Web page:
Intensification of statin therapy results in a rapid reduction in atherosclerotic inflammation: results of a multicenter fluorodeoxyglucose-positron emission tomography/computed tomography feasibility study

Ahmed Tawakol, Zahi A Fayad, Robin Mogg, Achilles Alon, Michael T Klimas, Hayes Dansky, Sharath S Subramanian, Amr Abdelbaky, James H F Rudd, Michael E Farkouh, Irene O Nunes, Chan R Beals, Sudha S Shankar
Journal of the American College of Cardiology 2013 September 3, 62 (10): 909-17

OBJECTIVES: The study sought to test whether high-dose statin treatment would result in greater reductions in plaque inflammation than low-dose statins, using fluorodeoxyglucose-positron emission tomography/computed tomographic imaging (FDG-PET/CT).

BACKGROUND: Intensification of statin therapy reduces major cardiovascular events.

METHODS: Adults with risk factors or with established atherosclerosis, who were not taking high-dose statins (n = 83), were randomized to atorvastatin 10 versus 80 mg in a double-blind, multicenter trial. FDG-PET/CT imaging of the ascending thoracic aorta and carotid arteries was performed at baseline, 4, and 12 weeks after randomization and target-to-background ratio (TBR) of FDG uptake within the artery wall was assessed while blinded to time points and treatment.

RESULTS: Sixty-seven subjects completed the study, providing imaging data for analysis. At 12 weeks, inflammation (TBR) in the index vessel was significantly reduced from baseline with atorvastatin 80 mg (% reduction [95% confidence interval]: 14.42% [8.7% to 19.8%]; p < 0.001), but not atorvastatin 10 mg (% reduction: 4.2% [-2.3% to 10.4%]; p > 0.1). Atorvastatin 80 mg resulted in significant additional relative reductions in TBR versus atorvastatin 10 mg (10.6% [2.2% to 18.3%]; p = 0.01) at week 12. Reductions from baseline in TBR were seen as early as 4 weeks after randomization with atorvastatin 10 mg (6.4% reduction, p < 0.05) and 80 mg (12.5% reduction, p < 0.001). Changes in TBR did not correlate with lipid profile changes.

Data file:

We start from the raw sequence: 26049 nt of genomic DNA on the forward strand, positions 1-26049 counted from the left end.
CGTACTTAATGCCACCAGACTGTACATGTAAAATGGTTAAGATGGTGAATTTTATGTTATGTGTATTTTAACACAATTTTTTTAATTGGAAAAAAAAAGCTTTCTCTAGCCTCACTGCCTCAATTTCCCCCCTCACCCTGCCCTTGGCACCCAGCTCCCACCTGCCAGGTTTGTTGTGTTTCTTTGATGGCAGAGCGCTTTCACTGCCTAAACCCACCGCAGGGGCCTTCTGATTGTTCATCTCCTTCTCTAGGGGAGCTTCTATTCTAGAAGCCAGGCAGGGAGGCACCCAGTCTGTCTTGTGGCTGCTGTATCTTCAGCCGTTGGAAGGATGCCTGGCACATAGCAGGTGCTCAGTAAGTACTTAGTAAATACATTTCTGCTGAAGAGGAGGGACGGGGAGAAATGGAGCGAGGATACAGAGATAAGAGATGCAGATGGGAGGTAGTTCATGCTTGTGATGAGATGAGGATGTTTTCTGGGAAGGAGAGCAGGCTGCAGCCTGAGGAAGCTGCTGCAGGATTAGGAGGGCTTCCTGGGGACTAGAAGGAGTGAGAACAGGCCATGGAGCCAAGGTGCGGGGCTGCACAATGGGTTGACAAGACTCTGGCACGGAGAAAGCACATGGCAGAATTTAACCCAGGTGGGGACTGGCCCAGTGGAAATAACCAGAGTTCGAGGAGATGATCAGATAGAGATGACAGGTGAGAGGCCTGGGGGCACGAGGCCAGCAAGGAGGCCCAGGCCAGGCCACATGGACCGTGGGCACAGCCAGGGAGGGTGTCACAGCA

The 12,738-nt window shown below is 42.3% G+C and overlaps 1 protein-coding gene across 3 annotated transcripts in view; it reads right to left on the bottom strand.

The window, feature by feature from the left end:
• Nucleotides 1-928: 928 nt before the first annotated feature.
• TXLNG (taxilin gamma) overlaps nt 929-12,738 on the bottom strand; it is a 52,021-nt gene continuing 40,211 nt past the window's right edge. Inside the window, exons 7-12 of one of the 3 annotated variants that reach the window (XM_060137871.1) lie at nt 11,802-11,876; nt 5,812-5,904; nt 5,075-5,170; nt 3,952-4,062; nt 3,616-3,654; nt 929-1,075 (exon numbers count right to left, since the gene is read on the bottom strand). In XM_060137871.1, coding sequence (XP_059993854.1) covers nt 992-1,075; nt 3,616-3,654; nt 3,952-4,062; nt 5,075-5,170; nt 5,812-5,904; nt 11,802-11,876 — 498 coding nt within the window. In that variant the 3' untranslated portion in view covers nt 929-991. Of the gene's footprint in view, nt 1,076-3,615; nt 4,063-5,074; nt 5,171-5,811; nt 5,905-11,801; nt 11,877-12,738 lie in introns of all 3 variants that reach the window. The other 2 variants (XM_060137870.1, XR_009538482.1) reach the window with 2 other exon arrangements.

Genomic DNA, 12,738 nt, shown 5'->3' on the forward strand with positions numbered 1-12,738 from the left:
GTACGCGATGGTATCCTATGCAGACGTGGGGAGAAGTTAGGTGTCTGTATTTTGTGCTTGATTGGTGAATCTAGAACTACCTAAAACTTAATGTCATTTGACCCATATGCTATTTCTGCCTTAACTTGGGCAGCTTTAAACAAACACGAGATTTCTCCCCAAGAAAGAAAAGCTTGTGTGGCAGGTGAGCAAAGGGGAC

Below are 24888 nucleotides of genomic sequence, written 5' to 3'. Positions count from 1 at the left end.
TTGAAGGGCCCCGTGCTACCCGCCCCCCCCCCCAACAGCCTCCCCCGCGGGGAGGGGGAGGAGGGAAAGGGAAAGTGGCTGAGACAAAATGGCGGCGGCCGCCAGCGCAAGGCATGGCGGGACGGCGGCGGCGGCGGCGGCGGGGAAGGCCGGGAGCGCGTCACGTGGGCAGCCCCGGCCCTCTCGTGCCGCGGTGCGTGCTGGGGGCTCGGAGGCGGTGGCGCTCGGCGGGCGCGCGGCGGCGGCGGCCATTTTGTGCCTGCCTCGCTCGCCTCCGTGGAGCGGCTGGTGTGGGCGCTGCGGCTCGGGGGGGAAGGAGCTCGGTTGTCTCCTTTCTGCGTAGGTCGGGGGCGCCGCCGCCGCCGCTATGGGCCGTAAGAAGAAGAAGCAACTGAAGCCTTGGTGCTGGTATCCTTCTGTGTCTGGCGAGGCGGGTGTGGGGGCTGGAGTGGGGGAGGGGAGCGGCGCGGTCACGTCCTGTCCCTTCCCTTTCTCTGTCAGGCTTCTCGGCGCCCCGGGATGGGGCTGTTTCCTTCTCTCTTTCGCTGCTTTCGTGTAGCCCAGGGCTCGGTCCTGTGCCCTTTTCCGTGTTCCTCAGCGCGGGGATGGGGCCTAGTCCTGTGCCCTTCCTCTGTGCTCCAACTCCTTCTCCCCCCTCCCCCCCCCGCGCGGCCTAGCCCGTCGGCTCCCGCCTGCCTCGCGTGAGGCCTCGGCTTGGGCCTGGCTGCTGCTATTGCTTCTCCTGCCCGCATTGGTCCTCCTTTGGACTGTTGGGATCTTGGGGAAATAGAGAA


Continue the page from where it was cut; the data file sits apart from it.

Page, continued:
CONCLUSIONS: Statin therapy produced significant rapid dose-dependent reductions in FDG uptake that may represent changes in atherosclerotic plaque inflammation. FDG-PET imaging may be useful in detecting early treatment effects in patients at risk or with established atherosclerosis.

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